Day 2 Kamloops to Calgary or Bust! (foreshadowing)
Rocky Mountaineer makes it very easy for passengers. Instructions are clear and easy. We are to be ready at 6 am. Luggage is left behind in rooms to be trucked ahead and waiting in Calgary. Very civilized this leaving behind of luggage to be dealt with by someone else. Buses to the train are to be boarded at 6:15. Train departs at 6:30. We have a potentially 14 hour day or more ahead. By 6:15, 13 passengers are unaccounted for. By 6:30 the buses are told to depart. We leave two behind. What part of 6 am is unclear?
Leaving Kamloops is much like leaving Vancouver. We move slowly through the ‘burbs to the open rail. Soon we are passing cottage country and the houseboat capital of the world, Lake Sicamous. Mountains hover in the distance. Today we are first service for dining. We spend a pleasant breakfast with Jean, a fellow traveler and Sens fan from the capital city.
Shortly we pass by the mouth of the Adams River, the largest Sockeye salmon run in the world. We are fortunate at this time of year to spot bright crimson kokanee salmon in the shallow waters of the Eagle River meandering alongside the tracks. Kokanee are Sockeye salmon that never go to sea but spend their lives in fresh water.
The landscape is dotted with sheep. Firs, paper bark birches and cornflowers fly by. The lake is alive with boaters. Cottagers wave in greeting to the train passing by their front yards. We pass Craigallachie and the cairn monument erected to commemorate the last stake driven in the railway in 1885.
The temperature drops noticeably as if a ghost had entered the room. A verdant cacophony of green on green comes to the fore. Every shade in nature is represented here. Deciduous trees become more sparse struggling for sunlight against their dark, heavy, coniferous brethren. Firs dip their boughs elegantly, soft blue-green pines and delicate, lacy cedars add layers of texture to the view. Skunk cabbage however adds a less than charming sulfuric nose to the air. Lemony yellow goatsbeard and vibrant orange fruiting mountain ashes lend a little colour here and there.
Our journey continues along the Illecillewaet, Beaver, Columbia and Kicking Horse rivers to Golden and Kicking Horse Pass. We cross over Canadian Pacific Railway’s Stoney Creek Bridge, which due to heavier locomotive weight was replaced in 1929. No other foundation other than the original could be used so the new bridge had to be built directly over the old one without placing any pressure on the old bridge. Onward to Field. Mountains and aspens and Douglas firs fill our senses.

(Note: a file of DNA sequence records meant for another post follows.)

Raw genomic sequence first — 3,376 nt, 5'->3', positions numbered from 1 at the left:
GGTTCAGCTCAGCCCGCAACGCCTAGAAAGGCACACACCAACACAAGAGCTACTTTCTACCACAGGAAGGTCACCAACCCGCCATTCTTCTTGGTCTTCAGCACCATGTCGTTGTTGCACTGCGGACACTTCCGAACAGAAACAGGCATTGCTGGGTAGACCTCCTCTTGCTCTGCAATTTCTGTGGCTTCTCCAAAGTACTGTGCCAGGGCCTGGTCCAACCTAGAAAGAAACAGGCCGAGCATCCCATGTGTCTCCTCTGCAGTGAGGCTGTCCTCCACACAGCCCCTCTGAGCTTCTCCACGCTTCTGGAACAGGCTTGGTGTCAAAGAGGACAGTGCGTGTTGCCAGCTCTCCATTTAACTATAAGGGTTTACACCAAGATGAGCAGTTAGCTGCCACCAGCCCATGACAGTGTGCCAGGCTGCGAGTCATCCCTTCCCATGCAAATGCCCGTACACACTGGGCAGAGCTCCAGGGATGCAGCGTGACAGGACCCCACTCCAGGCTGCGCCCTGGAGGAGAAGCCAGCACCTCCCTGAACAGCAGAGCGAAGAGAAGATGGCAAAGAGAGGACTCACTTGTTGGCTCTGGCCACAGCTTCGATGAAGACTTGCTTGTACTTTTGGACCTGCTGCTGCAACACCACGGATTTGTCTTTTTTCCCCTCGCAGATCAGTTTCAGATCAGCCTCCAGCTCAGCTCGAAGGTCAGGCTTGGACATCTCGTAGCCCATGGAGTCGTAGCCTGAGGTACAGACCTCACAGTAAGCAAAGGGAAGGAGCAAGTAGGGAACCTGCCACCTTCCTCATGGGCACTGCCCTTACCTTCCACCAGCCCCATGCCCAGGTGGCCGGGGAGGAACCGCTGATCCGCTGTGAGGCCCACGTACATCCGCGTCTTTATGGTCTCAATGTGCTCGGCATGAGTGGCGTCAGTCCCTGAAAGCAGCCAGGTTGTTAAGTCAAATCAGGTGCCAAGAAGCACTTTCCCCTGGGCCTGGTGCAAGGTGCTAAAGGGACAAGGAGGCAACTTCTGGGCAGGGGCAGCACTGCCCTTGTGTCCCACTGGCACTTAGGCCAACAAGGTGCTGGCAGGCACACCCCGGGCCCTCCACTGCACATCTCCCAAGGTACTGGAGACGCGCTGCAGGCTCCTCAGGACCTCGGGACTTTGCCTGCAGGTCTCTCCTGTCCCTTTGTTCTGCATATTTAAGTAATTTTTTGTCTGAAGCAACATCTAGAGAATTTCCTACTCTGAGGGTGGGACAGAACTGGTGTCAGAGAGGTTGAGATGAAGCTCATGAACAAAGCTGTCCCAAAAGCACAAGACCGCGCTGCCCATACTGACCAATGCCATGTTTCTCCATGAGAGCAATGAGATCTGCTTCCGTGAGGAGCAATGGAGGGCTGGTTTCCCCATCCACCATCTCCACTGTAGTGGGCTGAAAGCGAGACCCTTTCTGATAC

After lunch we are treated to gorgeous views of waterfalls, snow capped peaks and jade green alluvial waters. Around a bend we come to the striking turquoise waters of Kinbasket Lake. The water takes on colour from “rock flour”, glacial stone that is ground to the consistency of baking soda as it makes is way down the mountain. One of our Rocky Mountaineer crew, Laura, says she passes the lake very day and it changes colour on every visit. Spectacular!
Onward we travel past the Burgess black shale mountains and Victoria Glacier which feeds Lake Louise.
Our train is running over an hour behind schedule. We are approaching the Spiral Tunnels, a series of tunnels that are modeled after the spiral tunnels in the Swiss Alps. This engineering marvel will allow the train to ascend the step grade through Ogden and Cathedral Mountains. A train, more than 80 cars long (today ours is only 23. We added an engine in Kamloops for this ascent) can see itself enter and exit the tunnels and pass over itself. We are slowing to a stop and pulling into a siding to allow a 12,000 ft. freight train, that has lost an engine in the tunnel and cannot make the climb, to back down the mountain and allow us to pass. This and other delays due to rail traffic means we will not reach Banff before nightfall and therefore will miss the spectacular views. This delay is beyond the control of the train company and they make an executive decision to have us detrain in Banff and continue our journey to Calgary via motorcoach. Disappointing indeed, but it is a working railway.
We emerge from the spiral tunnels to magnificent views of the aptly name Rocky Mountains. The steep, sharp peaks are so high that conifers can no longer be sustained and a demarcated treeline is evident. This, the border of British Columbia and Alberta and the Continental Divide, becomes the highest point of our journey. Rivers have been flowing against us until this time. Water will now flow with us as it makes it’s way to the Atlantic ocean, where previously it’s destination was the Pacific.
This was the experience of a lifetime. A highly recommended way to see Canada’s Western wilderness.